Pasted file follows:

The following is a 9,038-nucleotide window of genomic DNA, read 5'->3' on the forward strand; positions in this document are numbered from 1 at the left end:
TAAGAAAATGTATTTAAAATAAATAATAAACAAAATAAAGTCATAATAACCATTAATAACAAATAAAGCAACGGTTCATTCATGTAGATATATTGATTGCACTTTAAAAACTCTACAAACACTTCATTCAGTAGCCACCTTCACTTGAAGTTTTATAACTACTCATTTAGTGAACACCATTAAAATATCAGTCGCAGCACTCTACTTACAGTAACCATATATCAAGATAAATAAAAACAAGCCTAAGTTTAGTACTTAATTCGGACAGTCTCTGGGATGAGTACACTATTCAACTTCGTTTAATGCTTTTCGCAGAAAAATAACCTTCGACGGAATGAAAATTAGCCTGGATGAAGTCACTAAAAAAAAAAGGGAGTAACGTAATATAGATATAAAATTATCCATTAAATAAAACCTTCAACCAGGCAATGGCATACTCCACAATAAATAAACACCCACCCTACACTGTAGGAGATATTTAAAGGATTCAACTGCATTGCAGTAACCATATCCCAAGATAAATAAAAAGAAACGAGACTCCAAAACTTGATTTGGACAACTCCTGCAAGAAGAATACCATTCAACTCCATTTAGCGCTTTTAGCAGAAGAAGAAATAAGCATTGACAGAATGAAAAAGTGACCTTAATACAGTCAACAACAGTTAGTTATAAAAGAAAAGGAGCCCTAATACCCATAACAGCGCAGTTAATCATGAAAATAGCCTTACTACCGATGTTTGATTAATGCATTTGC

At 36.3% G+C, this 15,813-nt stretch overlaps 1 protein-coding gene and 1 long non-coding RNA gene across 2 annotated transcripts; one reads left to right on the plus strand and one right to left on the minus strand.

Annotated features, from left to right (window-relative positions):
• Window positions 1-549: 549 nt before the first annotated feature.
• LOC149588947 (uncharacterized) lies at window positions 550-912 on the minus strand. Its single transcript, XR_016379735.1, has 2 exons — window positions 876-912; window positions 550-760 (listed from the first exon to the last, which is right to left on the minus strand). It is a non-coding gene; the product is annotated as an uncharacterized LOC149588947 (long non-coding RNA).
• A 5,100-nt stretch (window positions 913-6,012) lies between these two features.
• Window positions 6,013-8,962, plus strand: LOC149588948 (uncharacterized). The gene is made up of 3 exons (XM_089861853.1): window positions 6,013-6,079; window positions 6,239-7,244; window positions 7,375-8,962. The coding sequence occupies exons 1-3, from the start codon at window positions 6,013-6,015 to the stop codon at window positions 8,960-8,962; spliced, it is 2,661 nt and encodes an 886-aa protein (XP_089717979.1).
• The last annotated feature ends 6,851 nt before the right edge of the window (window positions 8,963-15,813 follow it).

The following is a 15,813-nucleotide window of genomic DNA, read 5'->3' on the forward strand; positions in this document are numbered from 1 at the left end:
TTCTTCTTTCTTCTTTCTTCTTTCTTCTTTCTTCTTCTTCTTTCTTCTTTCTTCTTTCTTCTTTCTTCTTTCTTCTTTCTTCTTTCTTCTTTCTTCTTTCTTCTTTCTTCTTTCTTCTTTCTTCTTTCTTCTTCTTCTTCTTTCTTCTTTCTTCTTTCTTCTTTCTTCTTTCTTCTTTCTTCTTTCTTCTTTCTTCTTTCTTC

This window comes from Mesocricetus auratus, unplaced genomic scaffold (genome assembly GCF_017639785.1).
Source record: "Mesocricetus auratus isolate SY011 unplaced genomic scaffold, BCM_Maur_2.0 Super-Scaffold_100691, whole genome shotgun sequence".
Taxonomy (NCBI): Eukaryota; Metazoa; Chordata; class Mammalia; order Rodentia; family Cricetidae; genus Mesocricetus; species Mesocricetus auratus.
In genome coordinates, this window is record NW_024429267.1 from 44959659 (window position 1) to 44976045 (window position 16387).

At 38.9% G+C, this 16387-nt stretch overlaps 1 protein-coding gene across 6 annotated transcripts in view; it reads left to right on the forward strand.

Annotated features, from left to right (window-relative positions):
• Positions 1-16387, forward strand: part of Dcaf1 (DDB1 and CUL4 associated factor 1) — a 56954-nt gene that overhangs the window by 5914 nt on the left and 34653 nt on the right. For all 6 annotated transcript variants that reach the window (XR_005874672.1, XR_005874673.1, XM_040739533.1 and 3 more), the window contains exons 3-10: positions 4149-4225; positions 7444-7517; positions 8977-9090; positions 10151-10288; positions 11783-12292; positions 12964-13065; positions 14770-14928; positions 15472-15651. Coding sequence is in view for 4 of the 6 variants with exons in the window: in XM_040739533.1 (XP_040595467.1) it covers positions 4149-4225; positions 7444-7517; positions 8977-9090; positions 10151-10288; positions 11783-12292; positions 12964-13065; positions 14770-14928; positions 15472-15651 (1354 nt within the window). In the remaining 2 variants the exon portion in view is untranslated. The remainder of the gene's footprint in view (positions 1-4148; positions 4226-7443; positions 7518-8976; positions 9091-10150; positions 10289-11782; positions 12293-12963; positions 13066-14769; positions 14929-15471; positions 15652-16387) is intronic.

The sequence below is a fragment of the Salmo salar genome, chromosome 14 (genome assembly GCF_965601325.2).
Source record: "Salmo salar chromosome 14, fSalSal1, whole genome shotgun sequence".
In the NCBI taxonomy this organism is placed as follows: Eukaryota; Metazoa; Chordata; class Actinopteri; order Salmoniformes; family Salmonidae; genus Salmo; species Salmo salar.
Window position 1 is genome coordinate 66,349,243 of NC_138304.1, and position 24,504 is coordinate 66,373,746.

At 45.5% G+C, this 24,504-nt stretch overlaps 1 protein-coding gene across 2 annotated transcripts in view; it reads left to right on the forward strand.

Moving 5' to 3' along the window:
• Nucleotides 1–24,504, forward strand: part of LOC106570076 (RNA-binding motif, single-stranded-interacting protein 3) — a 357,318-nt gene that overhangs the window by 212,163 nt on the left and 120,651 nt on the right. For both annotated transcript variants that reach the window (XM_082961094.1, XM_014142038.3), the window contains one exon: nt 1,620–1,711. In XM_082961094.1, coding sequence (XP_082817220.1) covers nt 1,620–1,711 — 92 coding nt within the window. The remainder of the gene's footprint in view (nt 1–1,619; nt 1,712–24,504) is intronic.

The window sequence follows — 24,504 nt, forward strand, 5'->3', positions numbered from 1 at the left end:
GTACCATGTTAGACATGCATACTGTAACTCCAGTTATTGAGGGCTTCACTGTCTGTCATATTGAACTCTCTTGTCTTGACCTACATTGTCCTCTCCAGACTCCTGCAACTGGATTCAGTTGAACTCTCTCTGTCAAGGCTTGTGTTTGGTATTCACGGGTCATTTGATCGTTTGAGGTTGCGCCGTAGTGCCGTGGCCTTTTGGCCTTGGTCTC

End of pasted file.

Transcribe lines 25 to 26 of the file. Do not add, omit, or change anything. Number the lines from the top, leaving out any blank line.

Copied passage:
• Nucleotides 1–24,504, forward strand: part of LOC106570076 (RNA-binding motif, single-stranded-interacting protein 3) — a 357,318-nt gene that overhangs the window by 212,163 nt on the left and 120,651 nt on the right. For both annotated transcript variants that reach the window (XM_082961094.1, XM_014142038.3), the window contains one exon: nt 1,620–1,711. In XM_082961094.1, coding sequence (XP_082817220.1) covers nt 1,620–1,711 — 92 coding nt within the window. The remainder of the gene's footprint in view (nt 1–1,619; nt 1,712–24,504) is intronic.

The window sequence follows — 24,504 nt, forward strand, 5'->3', positions numbered from 1 at the left end: